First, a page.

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My repetitive stress syndrome is becoming so painful that I went entirely ergonomic this week -- keyboard, mouse and mouse pad -- but not without some difficulty.


The keyboard arrived first but the software for the extra features needed to identify the mouse, and since I hadn't yet received the mouse, my needs were delayed.
Not long. The next day my mouse and pad arrived in a box that looked like the Hulk had grappled with it.
I followed the instructions precisely, which I never do but wanted to save time by not having to install twice because I never read instructions. The mouse didn't work. And when I tried to reinstall my old mouse, it no longer worked either. So I made the fateful phone call at 3:45 p.m. EST to tech support. It was in India.
Before you slam me for bias, I don't care if tech support lives on Mars, as long as my needs are met. In several years of chatting with my Indian friends, I am yet to hang up without feeling as if I just spent an hour in language hell.
It would be good for business executives to understand that English in the US and English as spoken in India are not one and the same language. That is not a criticism of India or any other English-speaking countries. It is simply a truth.
My point is that when Indians or Australians or the British or Americans call tech support, we would be best served by connecting to assistance that resides in our own countries, to people who speak our languages with all their tricky and natural differences that arise out of each country. In the US, that means American English or Canadian English and Spanish, as spoken throughout Latin America.
Why? Because the face of the brand is represented by customer touch points, which in this technical age are often represented by tech support and customer service. Those touch points should offer good to great customer experiences.
Here's my experience from my latest call and why Canada trumped India and might have saved Microsoft from losing my future business. (The jury remains out, as I am tired of the frustrations caused by trying to communicate with tech support in India.)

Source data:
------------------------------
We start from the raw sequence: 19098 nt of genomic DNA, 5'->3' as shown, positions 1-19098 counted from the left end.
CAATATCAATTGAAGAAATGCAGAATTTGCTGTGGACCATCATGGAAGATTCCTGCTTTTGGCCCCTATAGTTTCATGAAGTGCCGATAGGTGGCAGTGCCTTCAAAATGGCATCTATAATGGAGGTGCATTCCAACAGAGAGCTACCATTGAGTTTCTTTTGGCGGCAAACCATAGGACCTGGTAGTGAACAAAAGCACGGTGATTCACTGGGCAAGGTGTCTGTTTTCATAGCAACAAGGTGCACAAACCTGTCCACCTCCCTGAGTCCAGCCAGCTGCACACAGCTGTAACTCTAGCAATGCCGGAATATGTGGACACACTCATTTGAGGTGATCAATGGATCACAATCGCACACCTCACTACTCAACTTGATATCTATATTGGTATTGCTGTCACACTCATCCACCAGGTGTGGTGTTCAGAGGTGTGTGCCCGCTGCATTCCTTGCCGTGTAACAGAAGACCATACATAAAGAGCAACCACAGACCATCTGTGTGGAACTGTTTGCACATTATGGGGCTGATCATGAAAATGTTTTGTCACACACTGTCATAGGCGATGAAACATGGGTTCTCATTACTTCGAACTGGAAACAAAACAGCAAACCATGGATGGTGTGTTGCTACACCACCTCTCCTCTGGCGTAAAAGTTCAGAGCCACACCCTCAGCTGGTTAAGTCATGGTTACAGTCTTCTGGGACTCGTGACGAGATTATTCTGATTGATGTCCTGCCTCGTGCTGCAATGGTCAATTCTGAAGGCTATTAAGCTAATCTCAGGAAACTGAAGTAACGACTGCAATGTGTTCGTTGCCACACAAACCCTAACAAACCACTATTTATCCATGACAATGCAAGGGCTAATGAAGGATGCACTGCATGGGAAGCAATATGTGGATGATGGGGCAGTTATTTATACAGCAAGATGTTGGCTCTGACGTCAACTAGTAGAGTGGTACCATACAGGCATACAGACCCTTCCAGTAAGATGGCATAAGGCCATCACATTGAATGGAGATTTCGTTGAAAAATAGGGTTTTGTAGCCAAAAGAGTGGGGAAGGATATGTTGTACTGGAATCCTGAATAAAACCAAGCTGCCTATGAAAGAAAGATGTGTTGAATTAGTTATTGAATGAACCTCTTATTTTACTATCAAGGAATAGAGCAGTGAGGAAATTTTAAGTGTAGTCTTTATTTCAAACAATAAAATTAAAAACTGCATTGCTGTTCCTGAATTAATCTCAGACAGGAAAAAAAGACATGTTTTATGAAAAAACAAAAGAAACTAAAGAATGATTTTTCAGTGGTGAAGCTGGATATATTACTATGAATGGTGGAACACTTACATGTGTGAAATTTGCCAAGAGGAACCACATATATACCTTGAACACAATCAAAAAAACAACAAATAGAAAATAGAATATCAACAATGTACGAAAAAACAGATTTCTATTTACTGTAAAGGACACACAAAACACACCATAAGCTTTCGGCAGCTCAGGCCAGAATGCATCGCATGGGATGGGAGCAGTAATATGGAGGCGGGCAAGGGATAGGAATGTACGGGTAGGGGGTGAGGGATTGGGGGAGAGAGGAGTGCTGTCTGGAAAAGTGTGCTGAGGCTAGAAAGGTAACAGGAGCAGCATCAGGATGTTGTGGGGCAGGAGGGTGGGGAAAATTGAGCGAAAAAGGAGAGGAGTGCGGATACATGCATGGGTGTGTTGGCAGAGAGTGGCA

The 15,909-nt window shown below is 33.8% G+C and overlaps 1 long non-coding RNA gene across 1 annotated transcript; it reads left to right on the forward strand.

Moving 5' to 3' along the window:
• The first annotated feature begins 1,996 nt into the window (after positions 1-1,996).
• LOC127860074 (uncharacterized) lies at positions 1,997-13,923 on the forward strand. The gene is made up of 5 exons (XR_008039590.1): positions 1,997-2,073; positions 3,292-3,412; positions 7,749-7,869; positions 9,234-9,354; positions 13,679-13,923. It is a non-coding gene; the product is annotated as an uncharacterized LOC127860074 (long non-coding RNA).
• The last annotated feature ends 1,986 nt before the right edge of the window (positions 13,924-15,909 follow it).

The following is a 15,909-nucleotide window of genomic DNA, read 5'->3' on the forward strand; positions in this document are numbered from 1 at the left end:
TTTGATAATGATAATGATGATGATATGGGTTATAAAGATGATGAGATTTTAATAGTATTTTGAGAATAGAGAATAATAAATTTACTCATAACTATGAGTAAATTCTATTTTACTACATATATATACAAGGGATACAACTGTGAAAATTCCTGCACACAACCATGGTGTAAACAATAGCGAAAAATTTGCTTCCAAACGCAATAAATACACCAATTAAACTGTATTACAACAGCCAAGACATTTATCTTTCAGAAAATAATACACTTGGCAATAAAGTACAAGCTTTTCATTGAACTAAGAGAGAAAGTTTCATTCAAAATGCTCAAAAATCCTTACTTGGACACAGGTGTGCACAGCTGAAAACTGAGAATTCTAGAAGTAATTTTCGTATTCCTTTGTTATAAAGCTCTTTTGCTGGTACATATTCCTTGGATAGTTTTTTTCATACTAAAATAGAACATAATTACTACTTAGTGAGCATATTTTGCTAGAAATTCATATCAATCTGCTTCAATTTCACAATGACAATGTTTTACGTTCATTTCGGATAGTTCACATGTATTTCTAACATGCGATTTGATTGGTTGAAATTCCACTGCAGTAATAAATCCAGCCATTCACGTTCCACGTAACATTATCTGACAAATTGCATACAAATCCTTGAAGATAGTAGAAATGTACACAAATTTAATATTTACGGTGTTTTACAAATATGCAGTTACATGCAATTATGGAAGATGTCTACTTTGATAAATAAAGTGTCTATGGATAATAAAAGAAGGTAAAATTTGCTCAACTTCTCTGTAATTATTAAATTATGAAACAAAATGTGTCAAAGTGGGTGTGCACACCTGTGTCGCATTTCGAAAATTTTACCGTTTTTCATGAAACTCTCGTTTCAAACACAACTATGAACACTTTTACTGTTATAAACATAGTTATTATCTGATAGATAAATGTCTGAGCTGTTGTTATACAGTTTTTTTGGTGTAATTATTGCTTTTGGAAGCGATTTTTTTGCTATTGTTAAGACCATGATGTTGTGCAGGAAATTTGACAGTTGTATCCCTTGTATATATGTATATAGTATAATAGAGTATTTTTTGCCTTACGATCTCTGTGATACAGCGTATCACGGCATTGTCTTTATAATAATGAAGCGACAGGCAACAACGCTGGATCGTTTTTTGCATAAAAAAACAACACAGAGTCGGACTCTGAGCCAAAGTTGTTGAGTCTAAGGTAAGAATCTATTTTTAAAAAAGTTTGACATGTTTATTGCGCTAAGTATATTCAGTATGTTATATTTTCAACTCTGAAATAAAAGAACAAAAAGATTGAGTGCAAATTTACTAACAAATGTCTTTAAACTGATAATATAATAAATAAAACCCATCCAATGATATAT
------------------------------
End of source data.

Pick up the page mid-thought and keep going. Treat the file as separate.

1. I could barely hear the technician, as the line was breaking up and his headset seemed to be damaged.
2. My detailed symptoms needed to be shared by me countless times, as he either did not understand me or had a very poor memory.
3. His accent was so heavy that even when I could hear him, I had difficulty understanding his instructions.
4. Out of exasperation, I thanked him and hung up--problem unsolved.
Then I found Microsoft's Sales Support telephone number and called it. I was connected to someone in New Brunswick, Canada, who was not a techie but in sales. She asked me a few questions, I followed her one suggestion, and we discovered within seconds that the mouse was defective. On Monday morning, a new mouse at no charge will be overnighted.
Some of the latter success is based on language and a clear phone path. Some of it is cultural. The Indian techie felt a need to move step-by-step through his written instructions, despite the fact that I explained to him several times that I had already tried all those things. He insisted on sticking to the manual. After nearly 40 minutes of frustration, I gave up.
The Canadian bypassed her written instructions and instead of talking, she listened. And then instead of going step-by-step as written in a manual, she put me on hold to ask her supervisor for approval to replace my mouse. Within five minutes I was off the phone--problem solved.
Guess which experience made me happy and resulted in me keeping any of the Microsoft products instead of trading then in for another manufacturer?
Lesson for Business: It isn't about cutting costs by outsourcing; it is about meeting customers' needs and giving them a good experience. Solving my problem painfully is only slightly better than not solving it.

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ABOUT THE AUTHOR

Lewis Green, Founder and Managing Principal of L&G Business Solutions, LLC, (https://www.l-gsolutions.com) brings three decades of business management experience. L&G Business Solutions, LLC, represents his third company. Additionally, he held management positions with GTE Discovery Publications, Puget Sound Energy and Starbucks Coffee Company.

In addition to his business experiences, Lewis is a published author and a former journalist, sports writer and travel writer. His feature articles have appeared in books, magazines and newspapers throughout North America. He has taught in public schools; lobbied for organizations both in state capitols and in Washington, D.C.; delivered workshops, seminars, and training programs; and made presentations to audiences in colleges, businesses and professional organizations. Lewis also has served as a book editor with a large publisher, the Executive Editor overseeing four magazines, and a newspaper department editor. Lewis served eight years in the U.S. Air Force, where he received the Air Force Commendation Medal.